ESMO Open 2019 13;4(6):e000613. Epub 2019 Nov 13.

Department of Medical Oncology, Biomedical Research Institute INCLIVA, University of Valencia, Valencia, Spain.

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http://dx.doi.org/10.1136/esmoopen-2019-000613DOI Listing
http://www.ncbi.nlm.nih.gov/pmc/articles/PMC6863657PMC
November 2019

ZNF518B gene up-regulation promotes dissemination of tumour cells and is governed by epigenetic mechanisms in colorectal cancer.

Sci Rep 2019 06 27;9(1):9339. Epub 2019 Jun 27.

Institute of Health Research, INCLIVA, Valencia, Spain.

Most of colorectal cancer CRC-related death is due to metastasis and the finding of markers for prognosis of invasiveness, constitutes an appealing challenge. Here, after analysing cDNA array containing 43 tumour and 5 normal mucosa samples, we report that the expression of the ZNF518B gene as a whole and that of its two major splicing isoforms are significantly increased in tumours. The canonical isoform was also up-regulated in a patients' cohort containing 70 tumour and 69 adjacent tissue samples. The effects of silencing ZNF518B on the phenotype of CRC cell lines were then studied. The gene does not affect cell proliferation, but plays a significant role in cell migration and invasiveness and induces changes in the epithelial-to-mesenchymal transition markers, suggesting that ZNF518B favours tumour cell dissemination. To study the regulation of the gene, transcription-related changes in nucleosomal organisation and epigenetic marks around the transcriptional start site were analysed. The positioning of a nucleosome over the transcription start site and the differential presence of the epigenetic marks H3K9ac, H3K27ac, H3K4me3 and H3K9me3 correlate with gene expression. Inhibition of histone deacetylases increases the transcription of ZNF518B, which may be a candidate for invasiveness prognosis in CRC and a target for epigenetic drugs.
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http://dx.doi.org/10.1038/s41598-019-45411-9DOI Listing
http://www.ncbi.nlm.nih.gov/pmc/articles/PMC6597559PMC
June 2019

Assessing molecular subtypes of gastric cancer: microsatellite unstable and Epstein-Barr virus subtypes. Methods for detection and clinical and pathological implications.

ESMO Open 2019 27;4(3):e000470. Epub 2019 May 27.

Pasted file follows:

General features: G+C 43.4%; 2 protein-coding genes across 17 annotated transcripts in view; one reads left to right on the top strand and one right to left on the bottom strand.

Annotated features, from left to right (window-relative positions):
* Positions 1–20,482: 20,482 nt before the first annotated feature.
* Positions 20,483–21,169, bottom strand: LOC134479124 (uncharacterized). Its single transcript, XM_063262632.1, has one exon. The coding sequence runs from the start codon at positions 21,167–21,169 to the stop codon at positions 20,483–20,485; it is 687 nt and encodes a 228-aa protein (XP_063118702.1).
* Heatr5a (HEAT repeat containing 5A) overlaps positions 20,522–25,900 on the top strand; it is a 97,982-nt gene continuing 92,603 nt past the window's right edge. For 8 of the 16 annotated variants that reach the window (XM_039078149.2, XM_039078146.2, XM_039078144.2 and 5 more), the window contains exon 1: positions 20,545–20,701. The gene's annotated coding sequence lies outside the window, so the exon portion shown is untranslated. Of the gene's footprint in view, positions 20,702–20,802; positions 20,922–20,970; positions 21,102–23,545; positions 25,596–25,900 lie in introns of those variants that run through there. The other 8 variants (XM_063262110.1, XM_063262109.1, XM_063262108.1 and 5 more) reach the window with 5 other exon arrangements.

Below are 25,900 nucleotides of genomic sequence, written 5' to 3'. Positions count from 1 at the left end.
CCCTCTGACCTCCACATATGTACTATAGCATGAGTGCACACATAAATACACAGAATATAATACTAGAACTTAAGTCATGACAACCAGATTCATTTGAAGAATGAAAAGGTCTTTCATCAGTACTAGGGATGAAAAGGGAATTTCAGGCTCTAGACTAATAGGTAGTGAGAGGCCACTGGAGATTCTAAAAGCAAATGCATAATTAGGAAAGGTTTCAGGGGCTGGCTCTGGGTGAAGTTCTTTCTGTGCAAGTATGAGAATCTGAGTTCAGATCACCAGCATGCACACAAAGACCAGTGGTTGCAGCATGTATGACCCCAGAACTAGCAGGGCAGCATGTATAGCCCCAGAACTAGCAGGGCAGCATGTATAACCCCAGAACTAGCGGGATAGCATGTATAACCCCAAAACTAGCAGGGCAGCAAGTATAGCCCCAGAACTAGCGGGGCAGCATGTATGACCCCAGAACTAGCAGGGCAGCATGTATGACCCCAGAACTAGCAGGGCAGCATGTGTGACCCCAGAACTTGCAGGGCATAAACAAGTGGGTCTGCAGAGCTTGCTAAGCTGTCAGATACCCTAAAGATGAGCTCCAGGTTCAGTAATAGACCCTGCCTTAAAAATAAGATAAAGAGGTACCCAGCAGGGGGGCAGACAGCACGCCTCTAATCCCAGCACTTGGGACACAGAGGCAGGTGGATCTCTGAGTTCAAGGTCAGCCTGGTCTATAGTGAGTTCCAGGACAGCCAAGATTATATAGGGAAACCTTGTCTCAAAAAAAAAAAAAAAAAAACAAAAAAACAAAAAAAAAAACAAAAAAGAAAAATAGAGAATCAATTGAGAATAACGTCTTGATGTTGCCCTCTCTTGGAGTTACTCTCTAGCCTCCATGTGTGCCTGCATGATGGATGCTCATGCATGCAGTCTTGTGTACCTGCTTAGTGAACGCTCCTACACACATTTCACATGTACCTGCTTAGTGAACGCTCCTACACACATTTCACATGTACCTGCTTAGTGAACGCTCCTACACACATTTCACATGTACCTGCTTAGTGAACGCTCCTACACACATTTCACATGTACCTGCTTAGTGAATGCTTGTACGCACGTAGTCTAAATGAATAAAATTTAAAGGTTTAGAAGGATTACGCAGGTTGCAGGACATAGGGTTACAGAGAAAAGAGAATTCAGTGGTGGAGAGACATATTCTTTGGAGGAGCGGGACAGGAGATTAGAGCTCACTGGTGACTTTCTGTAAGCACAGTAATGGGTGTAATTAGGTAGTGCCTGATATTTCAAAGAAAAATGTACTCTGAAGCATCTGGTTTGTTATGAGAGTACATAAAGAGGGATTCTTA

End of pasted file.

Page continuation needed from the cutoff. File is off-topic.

Department of Medical Oncology, Biomedical Research Institute INCLIVA, CIBERONC, University of Valencia, Valencia, Spain.

Background: The molecular classification of gastric cancer recognises two subtypes prone to immune checkpoint blockade: the microsatellite unstable and the Epstein-Barr virus (EBV)-related tumours. We aim to assess the concordance between immunohistochemistry and PCR for microsatellite status evaluation, and explore the value of microsatellite instability (MSI) and EBV as predictive survival factors.

Material And Methods: We collected 246 consecutively diagnosed gastric cancer cases in all stages and evaluated the microsatellite status using immunohistochemistry for mismatched repair (MMR) proteins and PCR. EBV expression was studied through in situ hybridisation.

Results: Forty-five (18%) cases presented MSI and 13 (6%) were positive for EBV. MSI was associated with female sex, older age, distal location and distal non-diffuse type of the modified Lauren classification. EBV expression was most frequent in proximal location and proximal non-diffuse type. The sensitivity, specificity, positive predictive value and negative predictive value of immunohistochemistry for the microsatellite study were 91%, 98%, 91% and 98%, respectively. In the multivariate analysis, MSI was an independent predictor of favourable (MSI: HR: 0.37, 95% CI 0.12 to 0.95, p=0.04).

Conclusions: The MSI status and the EBV expression should be incorporated in routine pathological report for two reasons. First, MSI defines a different pathological entity with a better outcome. Second, MSI and EBV may be useful biomarkers to identify patients who will respond to immune checkpoint blockade inhibitors. For this purpose, immunohistochemical study for MMR proteins and in situ hybridisation study for EBV evaluation are feasible and cost-effective methods.